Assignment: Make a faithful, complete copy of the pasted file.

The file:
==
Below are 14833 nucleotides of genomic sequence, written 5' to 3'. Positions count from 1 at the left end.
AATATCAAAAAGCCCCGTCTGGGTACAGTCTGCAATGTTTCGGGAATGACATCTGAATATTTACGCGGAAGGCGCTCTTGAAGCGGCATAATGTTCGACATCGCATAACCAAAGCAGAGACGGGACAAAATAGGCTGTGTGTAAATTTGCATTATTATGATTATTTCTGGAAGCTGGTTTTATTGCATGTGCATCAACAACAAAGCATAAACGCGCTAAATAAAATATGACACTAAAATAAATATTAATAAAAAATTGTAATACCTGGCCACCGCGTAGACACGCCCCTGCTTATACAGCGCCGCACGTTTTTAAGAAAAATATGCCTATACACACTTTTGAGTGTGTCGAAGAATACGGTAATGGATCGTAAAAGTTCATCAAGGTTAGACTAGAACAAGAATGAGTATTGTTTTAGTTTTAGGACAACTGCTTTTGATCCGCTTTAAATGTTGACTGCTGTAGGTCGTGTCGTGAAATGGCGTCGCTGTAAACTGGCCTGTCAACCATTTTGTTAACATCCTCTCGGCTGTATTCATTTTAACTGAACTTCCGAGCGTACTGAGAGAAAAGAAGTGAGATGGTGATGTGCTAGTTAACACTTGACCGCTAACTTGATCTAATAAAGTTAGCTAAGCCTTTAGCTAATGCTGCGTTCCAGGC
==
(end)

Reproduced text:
Below are 14833 nucleotides of genomic sequence, written 5' to 3'. Positions count from 1 at the left end.
AATATCAAAAAGCCCCGTCTGGGTACAGTCTGCAATGTTTCGGGAATGACATCTGAATATTTACGCGGAAGGCGCTCTTGAAGCGGCATAATGTTCGACATCGCATAACCAAAGCAGAGACGGGACAAAATAGGCTGTGTGTAAATTTGCATTATTATGATTATTTCTGGAAGCTGGTTTTATTGCATGTGCATCAACAACAAAGCATAAACGCGCTAAATAAAATATGACACTAAAATAAATATTAATAAAAAATTGTAATACCTGGCCACCGCGTAGACACGCCCCTGCTTATACAGCGCCGCACGTTTTTAAGAAAAATATGCCTATACACACTTTTGAGTGTGTCGAAGAATACGGTAATGGATCGTAAAAGTTCATCAAGGTTAGACTAGAACAAGAATGAGTATTGTTTTAGTTTTAGGACAACTGCTTTTGATCCGCTTTAAATGTTGACTGCTGTAGGTCGTGTCGTGAAATGGCGTCGCTGTAAACTGGCCTGTCAACCATTTTGTTAACATCCTCTCGGCTGTATTCATTTTAACTGAACTTCCGAGCGTACTGAGAGAAAAGAAGTGAGATGGTGATGTGCTAGTTAACACTTGACCGCTAACTTGATCTAATAAAGTTAGCTAAGCCTTTAGCTAATGCTGCGTTCCAGGC